11. The plaintiff testified that her job as a non-cooking demonstrator exceeded her physical limitations and light duty restriction. However, the plaintiff was offered help by the preparation people to assist her in tearing down and setting up for her demonstrations. There are generally two prep people available. The plaintiff declined this help indicating that she did not want to be a strain on the team and that if a 60-year-old prep person could do it, she could do it.
Testimony also showed that plaintiff felt embarrassed about her physical limitations and about being paid $11.40 per hour, when other demonstrators earned only $8.00 to $9.00 per hour. Plaintiff discussed her new position with her physician, who re-emphasized that she needed a sedentary job. Defendant’s sales manager agreed that the job description presented for approval by plaintiff’s physician was not accurate because it did not indicate that the job required lifting, squatting, kneeling and prolonged standing.
Following continued complaints of pain in her knee, arm, shoulder and neck, plaintiff’s physician advised her that she would either need to quit work or work in pain. Plaintiff continued to be seen by physicians for the injuries to her knee, receiving a permanent partial impairment rating of seven percent to her left leg. Plaintiff also continued treatment for injuries to her right arm and shoulder, eventually being diagnosed with carpal tunnel and impingement syndromes. As a result of those injuries, plaintiff’s physician removed her from work until they could be resolved surgically. Plaintiff remains out of work, contending that the demonstrator job assigned to her by defendants was not suitable given her restrictions.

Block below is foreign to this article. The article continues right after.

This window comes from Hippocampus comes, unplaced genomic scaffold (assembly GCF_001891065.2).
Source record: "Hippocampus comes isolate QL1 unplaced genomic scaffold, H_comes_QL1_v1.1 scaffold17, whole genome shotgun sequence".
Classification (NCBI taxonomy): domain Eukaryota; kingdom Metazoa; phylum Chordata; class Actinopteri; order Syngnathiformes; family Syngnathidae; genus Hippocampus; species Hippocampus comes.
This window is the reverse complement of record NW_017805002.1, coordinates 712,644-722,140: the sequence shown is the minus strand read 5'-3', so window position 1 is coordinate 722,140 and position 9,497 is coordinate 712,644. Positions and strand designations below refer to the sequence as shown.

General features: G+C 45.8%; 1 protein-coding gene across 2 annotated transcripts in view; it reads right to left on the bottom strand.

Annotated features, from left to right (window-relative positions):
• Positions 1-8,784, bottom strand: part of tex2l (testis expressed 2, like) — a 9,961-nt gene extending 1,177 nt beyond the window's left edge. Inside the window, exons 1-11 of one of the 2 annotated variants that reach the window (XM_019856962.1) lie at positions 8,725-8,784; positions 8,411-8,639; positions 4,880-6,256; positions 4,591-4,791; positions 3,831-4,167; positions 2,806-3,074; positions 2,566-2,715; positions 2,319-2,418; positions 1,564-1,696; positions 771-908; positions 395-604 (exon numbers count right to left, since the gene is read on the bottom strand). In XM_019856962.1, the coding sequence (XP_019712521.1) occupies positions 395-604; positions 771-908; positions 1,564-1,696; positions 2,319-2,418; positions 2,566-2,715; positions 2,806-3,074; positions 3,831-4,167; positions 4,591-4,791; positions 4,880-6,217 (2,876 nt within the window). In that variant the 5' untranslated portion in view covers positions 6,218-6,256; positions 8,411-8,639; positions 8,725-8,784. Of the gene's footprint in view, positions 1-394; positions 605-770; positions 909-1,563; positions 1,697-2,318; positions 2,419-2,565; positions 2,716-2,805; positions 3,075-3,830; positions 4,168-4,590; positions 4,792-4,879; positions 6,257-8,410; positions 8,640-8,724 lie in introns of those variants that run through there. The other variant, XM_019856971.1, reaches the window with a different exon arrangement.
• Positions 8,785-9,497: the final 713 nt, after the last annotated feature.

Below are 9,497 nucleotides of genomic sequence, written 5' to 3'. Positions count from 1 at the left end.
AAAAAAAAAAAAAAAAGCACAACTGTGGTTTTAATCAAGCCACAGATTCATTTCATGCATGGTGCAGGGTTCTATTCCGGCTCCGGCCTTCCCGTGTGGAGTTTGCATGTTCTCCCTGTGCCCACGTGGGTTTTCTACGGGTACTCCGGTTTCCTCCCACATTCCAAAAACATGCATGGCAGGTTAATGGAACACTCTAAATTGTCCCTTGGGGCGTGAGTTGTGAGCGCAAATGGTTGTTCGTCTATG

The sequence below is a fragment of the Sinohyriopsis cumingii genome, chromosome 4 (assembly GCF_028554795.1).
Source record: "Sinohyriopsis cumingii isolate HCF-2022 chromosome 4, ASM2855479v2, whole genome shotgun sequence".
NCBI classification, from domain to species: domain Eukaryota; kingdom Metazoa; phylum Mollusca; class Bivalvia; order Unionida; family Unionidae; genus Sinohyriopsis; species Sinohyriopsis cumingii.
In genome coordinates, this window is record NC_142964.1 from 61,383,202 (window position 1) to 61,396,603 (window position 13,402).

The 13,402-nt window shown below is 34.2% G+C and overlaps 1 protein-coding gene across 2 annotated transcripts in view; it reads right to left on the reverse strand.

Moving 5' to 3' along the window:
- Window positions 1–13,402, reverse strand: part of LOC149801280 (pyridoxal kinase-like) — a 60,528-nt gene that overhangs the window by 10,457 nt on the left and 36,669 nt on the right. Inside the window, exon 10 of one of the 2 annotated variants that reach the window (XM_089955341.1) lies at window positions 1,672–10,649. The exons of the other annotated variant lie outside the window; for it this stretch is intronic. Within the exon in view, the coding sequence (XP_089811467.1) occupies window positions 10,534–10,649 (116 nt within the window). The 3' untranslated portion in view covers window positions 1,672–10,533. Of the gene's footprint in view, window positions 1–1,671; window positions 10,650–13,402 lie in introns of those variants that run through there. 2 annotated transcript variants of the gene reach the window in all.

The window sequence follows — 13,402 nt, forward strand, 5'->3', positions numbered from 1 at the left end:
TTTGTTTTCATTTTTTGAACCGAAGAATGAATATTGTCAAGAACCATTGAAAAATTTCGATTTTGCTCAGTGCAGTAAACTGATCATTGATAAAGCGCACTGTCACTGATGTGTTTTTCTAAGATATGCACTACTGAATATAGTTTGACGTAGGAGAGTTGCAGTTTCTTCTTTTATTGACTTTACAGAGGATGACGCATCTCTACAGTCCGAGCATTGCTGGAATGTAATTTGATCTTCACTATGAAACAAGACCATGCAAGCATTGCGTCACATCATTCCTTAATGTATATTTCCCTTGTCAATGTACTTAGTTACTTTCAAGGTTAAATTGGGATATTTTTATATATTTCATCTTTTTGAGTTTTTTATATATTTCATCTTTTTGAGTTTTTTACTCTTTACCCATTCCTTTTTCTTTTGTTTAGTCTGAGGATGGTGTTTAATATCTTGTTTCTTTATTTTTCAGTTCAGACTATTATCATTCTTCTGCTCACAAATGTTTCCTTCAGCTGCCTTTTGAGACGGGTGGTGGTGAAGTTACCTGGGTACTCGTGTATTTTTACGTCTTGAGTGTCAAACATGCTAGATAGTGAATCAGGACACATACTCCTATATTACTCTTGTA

Plaintiff first contends that the Industrial Commission erred in failing to make findings of fact on the issue of suitability of the jobs to which she returned on 7 September 1997 following her injury. Because the Commission’s opinion and award fails to make any findings about the suitability of plaintiff’s post-injury jobs, as required for its determination, we remand for findings on that issue.